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COVID-19 Vaccinations

IMPORTANT COVID-19 VACCINE SITE UPDATE

COVID-19 vaccinations are offered at the Florida Department of Health in Osceola County (FDOH-Osceola) main campus, located at 1875 Fortune Road in Kissimmee. Appointments are preferred, and those interested in scheduling a first dose, second dose, or booster vaccination appointment may contact the FDOH-Osceola call center at 407-552-0120.

For additional locations for COVID-19 vaccinations, please visit vaccines.gov.

ELIGIBILITY FOR COVID-19 VACCINATIONS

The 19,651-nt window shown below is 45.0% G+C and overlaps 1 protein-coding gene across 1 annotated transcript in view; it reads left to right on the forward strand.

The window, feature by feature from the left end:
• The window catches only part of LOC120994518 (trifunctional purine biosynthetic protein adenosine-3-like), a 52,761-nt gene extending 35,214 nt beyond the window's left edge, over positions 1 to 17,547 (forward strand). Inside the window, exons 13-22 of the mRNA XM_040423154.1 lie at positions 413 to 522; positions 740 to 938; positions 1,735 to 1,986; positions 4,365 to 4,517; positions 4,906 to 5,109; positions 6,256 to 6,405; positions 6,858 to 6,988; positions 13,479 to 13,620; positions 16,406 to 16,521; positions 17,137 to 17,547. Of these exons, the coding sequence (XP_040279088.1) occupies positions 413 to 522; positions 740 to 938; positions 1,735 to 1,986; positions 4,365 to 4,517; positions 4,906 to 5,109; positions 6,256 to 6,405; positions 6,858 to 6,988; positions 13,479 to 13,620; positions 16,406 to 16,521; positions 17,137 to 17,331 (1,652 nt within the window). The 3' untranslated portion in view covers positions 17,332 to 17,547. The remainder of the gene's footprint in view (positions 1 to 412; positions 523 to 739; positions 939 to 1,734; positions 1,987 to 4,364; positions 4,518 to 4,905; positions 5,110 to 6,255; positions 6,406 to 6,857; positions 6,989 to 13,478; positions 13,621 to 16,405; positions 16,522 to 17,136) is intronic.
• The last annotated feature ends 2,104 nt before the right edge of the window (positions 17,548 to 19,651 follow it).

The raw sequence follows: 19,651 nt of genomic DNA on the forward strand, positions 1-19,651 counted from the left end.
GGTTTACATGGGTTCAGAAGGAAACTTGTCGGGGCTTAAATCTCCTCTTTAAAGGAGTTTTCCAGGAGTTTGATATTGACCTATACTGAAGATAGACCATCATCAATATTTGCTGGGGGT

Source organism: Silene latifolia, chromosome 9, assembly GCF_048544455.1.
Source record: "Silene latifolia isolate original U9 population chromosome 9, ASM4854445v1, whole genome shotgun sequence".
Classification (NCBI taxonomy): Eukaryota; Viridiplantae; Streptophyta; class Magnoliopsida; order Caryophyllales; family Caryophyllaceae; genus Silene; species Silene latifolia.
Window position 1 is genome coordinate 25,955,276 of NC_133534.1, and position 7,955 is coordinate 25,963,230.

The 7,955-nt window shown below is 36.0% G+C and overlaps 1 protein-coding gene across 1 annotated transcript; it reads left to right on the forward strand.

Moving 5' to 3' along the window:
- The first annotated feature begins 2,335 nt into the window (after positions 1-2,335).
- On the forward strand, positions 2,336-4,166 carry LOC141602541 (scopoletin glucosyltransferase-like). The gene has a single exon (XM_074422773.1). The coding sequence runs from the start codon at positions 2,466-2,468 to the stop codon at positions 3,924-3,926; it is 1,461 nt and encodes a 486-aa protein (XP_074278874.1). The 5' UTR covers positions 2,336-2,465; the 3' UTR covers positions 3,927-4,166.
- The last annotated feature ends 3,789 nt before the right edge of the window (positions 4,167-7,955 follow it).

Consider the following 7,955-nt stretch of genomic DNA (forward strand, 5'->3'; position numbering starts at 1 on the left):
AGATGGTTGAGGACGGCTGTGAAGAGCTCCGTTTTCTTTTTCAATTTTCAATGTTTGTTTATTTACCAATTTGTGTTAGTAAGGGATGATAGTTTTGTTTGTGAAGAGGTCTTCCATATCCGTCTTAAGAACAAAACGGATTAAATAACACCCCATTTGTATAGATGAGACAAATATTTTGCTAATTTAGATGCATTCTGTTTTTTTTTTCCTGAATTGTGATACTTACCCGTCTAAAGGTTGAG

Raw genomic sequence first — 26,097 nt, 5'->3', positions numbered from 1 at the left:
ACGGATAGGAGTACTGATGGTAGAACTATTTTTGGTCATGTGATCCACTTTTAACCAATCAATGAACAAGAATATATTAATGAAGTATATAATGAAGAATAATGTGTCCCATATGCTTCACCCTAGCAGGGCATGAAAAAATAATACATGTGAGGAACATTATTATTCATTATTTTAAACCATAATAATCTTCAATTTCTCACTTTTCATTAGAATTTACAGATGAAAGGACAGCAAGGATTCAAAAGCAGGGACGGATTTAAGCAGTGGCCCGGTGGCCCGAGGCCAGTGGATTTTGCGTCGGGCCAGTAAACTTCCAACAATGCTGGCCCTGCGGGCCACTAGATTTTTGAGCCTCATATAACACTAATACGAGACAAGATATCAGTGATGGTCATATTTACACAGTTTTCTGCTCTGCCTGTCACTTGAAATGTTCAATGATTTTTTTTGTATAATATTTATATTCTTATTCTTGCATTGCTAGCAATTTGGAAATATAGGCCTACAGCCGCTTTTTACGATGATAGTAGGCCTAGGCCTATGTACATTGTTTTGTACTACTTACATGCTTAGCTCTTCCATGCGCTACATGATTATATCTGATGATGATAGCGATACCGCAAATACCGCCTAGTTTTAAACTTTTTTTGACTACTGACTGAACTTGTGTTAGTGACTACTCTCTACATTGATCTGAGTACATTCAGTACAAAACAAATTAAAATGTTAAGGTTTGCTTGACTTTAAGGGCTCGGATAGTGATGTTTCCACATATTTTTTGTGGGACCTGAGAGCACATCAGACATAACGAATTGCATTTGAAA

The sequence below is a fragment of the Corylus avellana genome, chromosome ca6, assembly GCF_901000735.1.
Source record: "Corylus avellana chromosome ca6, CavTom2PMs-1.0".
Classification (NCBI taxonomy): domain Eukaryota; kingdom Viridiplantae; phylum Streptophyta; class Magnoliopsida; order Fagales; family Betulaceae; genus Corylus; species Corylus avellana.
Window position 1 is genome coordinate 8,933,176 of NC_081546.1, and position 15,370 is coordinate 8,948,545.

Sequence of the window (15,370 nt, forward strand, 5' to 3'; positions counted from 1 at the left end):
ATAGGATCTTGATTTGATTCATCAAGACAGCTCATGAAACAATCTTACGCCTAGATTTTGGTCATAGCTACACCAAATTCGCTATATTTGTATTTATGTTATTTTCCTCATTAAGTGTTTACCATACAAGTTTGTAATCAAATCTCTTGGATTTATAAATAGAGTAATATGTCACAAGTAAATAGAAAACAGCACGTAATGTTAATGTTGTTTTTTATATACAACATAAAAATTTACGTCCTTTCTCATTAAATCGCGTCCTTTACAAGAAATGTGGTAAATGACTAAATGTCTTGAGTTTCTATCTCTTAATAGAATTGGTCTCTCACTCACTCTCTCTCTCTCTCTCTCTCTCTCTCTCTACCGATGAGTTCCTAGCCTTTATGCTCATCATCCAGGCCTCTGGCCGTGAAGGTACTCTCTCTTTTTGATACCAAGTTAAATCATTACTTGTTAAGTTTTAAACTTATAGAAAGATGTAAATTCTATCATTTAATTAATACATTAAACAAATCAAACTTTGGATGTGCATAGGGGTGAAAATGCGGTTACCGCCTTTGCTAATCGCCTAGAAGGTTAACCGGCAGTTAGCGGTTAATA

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Vaccine Manufacturer Pfizer-BioNTech Moderna Johnson & Johnson’s Janssen Who Can Get This Vaccine? People 5 years and older People 18 years and older People 18 years and older Number of Shots? 2 shots given 21 days apart 2 shots given 28 days apart 1 shot When Are You Considered Fully Vaccinated? 2 weeks after second shot 2 weeks after second shot 2 weeks after shot Additional Dose Recommended for moderately to severely immunocompromised people. Given 4 weeks after second shot. Recommended for moderately to severely immunocompromised people. Given 4 weeks after second shot. Not recommended at this time. Booster Dose You are eligible for a booster if you are: • 65 years or older • Age 18+ who live in long term care settings • Age 18+ who have underlying medical conditions • Age 18+ who work or live in high risk settings When to get a booster: At least 6 months after second shot. Heterologous Booster Dose is Allowed. You are eligible for a booster* if you are: • 65 years or older • Age 18+ who live in long term care settings • Age 18+ who have underlying medical conditions • Age 18+ who work or live in high risk settings *Booster dose is a half-dose (.25mL) When to get a booster: At least 6 months after second shot. Heterologous Booster Dose is Allowed. You are eligible for a booster if you are: • 18 years or older When to get a booster: At least 2 months after shot. Heterologous Booster Dose is Allowed Data: Centers for Disease Control and Prevention. Research and design courtesy of the Florida Department of Health in Manatee County.